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The Age of Innocence

Chapter 2
Newland Archer, during this brief episode, had been thrown into a strange state
of embarrassment.
It was annoying that the box which was thus attracting the undivided attention of
masculine New York should be that in which his betrothed was seated between
her mother and aunt; and for a moment he could not identify the lady in the
Empire dress, nor imagine why her presence created such excitement among the
initiated. Then light dawned on him, and with it came a momentary rush of
indignation. No, indeed; no one would have thought the Mingotts would have
tried it on!
But they had; they undoubtedly had; for the low- toned comments behind him left
no doubt in Archer's mind that the young woman was May Welland's cousin, the
cousin always referred to in the family as "poor Ellen Olenska." Archer knew that
she had suddenly arrived from Europe a day or two previously; he had even
heard from Miss Welland (not disapprovingly) that she had been to see poor
Ellen, who was staying with old Mrs. Mingott. Archer entirely approved of family
solidarity, and one of the qualities he most admired in the Mingotts was their
resolute championship of the few black sheep that their blameless stock had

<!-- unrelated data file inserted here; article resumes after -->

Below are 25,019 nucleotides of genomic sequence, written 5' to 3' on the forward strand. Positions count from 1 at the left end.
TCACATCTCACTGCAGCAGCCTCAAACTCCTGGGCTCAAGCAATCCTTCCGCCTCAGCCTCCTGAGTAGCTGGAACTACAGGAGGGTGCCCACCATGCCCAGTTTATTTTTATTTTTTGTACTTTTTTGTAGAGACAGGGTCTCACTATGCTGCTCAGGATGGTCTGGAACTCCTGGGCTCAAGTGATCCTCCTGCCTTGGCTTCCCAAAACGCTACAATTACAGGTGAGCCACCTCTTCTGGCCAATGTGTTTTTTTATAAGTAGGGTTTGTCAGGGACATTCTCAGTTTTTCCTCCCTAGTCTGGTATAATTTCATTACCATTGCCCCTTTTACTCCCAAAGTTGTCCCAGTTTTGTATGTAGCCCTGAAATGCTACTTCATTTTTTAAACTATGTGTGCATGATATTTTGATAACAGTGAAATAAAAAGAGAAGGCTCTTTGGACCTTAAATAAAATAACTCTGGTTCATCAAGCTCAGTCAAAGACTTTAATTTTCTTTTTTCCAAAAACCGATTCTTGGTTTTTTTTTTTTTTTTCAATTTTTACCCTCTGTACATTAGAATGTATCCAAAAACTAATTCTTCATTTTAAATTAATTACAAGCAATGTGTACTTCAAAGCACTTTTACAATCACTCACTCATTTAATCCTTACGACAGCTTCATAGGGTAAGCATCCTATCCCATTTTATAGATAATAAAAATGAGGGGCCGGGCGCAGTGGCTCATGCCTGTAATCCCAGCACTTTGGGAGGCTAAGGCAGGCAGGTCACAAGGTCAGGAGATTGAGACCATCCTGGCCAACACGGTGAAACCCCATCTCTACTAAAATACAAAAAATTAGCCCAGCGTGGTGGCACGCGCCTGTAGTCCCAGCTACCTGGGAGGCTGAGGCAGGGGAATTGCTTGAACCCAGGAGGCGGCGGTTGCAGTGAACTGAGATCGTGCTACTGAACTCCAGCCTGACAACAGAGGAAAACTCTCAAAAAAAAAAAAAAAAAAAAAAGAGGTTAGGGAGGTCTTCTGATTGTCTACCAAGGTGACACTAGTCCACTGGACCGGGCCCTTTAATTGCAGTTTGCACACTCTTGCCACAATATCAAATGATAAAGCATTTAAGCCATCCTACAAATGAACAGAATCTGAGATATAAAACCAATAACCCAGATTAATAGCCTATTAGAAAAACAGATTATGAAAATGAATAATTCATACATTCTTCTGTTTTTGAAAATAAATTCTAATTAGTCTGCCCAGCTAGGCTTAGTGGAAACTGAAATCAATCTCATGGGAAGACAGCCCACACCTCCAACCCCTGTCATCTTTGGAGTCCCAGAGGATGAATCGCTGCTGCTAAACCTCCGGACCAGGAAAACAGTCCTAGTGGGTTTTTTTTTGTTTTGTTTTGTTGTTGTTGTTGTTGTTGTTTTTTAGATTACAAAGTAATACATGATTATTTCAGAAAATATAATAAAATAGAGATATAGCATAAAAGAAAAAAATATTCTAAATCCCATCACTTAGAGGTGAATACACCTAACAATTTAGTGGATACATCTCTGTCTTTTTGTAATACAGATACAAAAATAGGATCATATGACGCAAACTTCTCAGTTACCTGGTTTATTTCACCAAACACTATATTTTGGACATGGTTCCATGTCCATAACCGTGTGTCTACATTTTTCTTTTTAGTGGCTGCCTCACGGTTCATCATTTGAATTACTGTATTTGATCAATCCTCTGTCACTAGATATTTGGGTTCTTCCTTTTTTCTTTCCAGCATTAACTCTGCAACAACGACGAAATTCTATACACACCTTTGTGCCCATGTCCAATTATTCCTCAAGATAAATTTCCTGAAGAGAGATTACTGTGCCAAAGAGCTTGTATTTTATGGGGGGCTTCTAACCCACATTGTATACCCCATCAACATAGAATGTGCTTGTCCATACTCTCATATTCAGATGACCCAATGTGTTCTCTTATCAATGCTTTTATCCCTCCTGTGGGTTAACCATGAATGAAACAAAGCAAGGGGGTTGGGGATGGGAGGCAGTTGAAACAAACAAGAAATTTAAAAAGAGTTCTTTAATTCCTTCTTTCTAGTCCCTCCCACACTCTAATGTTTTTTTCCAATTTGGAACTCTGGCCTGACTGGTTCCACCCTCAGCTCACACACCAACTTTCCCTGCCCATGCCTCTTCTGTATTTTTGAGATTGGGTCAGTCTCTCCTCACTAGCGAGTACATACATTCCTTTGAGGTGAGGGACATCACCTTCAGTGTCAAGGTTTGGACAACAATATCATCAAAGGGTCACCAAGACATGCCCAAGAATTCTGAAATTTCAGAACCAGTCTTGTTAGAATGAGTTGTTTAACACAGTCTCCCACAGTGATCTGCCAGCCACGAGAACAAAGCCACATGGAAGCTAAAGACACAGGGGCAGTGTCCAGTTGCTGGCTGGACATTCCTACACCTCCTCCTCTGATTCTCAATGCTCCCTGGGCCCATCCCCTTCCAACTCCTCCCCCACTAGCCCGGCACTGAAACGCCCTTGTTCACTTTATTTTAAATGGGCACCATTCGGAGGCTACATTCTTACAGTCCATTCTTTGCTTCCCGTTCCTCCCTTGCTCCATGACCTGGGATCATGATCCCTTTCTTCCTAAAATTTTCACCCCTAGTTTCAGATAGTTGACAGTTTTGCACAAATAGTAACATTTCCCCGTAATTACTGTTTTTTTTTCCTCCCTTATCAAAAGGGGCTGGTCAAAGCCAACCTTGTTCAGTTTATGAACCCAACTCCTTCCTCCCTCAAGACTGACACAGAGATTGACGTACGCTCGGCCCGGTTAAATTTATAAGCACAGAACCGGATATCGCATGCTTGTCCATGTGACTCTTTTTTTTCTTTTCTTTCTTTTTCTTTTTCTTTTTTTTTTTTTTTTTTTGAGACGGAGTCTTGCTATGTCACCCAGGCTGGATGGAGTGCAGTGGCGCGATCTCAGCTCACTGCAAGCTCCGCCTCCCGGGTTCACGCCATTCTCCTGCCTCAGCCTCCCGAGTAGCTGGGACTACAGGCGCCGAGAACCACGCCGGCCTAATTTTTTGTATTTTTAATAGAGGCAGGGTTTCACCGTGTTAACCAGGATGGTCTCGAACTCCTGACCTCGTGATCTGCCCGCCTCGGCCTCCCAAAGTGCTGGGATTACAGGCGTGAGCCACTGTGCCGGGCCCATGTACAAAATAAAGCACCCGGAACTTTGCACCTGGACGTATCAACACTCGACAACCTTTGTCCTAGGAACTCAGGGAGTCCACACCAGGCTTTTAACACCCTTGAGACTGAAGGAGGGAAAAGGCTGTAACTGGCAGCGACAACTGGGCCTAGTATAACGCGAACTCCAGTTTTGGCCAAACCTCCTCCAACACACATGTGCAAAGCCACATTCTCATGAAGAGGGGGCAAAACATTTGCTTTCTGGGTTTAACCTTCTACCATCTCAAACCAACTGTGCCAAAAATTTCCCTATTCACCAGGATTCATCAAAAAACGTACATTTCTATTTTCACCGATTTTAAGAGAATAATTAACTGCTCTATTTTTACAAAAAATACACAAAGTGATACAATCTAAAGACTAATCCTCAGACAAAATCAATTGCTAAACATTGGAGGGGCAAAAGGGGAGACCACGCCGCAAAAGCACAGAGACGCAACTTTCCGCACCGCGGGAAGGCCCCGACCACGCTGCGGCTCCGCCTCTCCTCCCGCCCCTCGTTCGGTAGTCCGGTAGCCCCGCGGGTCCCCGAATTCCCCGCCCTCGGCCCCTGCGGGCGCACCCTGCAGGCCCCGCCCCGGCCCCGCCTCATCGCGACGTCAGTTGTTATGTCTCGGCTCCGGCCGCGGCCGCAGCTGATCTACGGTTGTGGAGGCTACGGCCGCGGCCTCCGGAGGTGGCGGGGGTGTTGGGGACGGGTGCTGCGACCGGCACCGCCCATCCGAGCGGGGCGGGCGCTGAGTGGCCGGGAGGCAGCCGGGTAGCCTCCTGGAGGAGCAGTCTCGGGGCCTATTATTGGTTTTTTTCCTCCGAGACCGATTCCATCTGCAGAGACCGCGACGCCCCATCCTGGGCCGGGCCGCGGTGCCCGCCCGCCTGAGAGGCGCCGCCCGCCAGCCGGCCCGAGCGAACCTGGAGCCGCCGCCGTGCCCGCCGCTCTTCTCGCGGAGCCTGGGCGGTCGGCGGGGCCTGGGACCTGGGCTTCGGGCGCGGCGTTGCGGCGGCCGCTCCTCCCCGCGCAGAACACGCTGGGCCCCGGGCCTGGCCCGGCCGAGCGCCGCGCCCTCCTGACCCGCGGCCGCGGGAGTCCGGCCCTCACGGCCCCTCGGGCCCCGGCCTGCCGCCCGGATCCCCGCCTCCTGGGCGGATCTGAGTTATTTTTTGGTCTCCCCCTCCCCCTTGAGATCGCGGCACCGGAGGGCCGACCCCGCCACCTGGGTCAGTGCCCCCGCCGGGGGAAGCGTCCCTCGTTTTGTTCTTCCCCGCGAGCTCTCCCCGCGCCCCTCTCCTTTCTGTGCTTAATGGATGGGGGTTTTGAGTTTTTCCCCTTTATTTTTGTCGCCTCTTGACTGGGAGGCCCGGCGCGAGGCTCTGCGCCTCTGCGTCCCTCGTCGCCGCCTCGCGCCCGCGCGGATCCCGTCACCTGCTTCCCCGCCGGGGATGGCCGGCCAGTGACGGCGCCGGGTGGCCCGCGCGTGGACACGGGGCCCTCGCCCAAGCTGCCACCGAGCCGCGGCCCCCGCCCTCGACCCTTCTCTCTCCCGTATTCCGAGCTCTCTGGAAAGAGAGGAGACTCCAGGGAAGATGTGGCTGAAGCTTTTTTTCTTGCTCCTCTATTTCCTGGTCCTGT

produced. There was nothing mean or ungenerous in the young man's heart, and
he was glad that his future wife should not be restrained by false prudery from
being kind (in private) to her unhappy cousin; but to receive Countess Olenska in
the family circle was a different thing from producing her in public, at the Opera of
all places, and in the very box with the young girl whose engagement to him,
Newland Archer, was to be announced within a few weeks. No, he felt as old
Sillerton Jackson felt; he did not think the Mingotts would have tried it on!
He knew, of course, that whatever man dared (within Fifth Avenue's limits) that
old Mrs. Manson Mingott, the Matriarch of the line, would dare. He had always
admired the high and mighty old lady, who, in spite of having been only
Catherine Spicer of Staten Island, with a father mysteriously discredited, and
neither money nor position enough to make people forget it, had allied herself
with the head of the wealthy Mingott line, married two of her daughters to
"foreigners" (an Italian marquis and an English banker), and put the crowning
touch to her audacities by building a large house of pale cream-coloured stone
(when brown sandstone seemed as much the only wear as a frock-coat in the
afternoon) in an inaccessible wilderness near the Central Park.
Old Mrs. Mingott's foreign daughters had become a legend. They never came
back to see their mother, and the latter being, like many persons of active mind
and dominating will, sedentary and corpulent in her habit, had philosophically
remained at home. But the cream- coloured house (supposed to be modelled on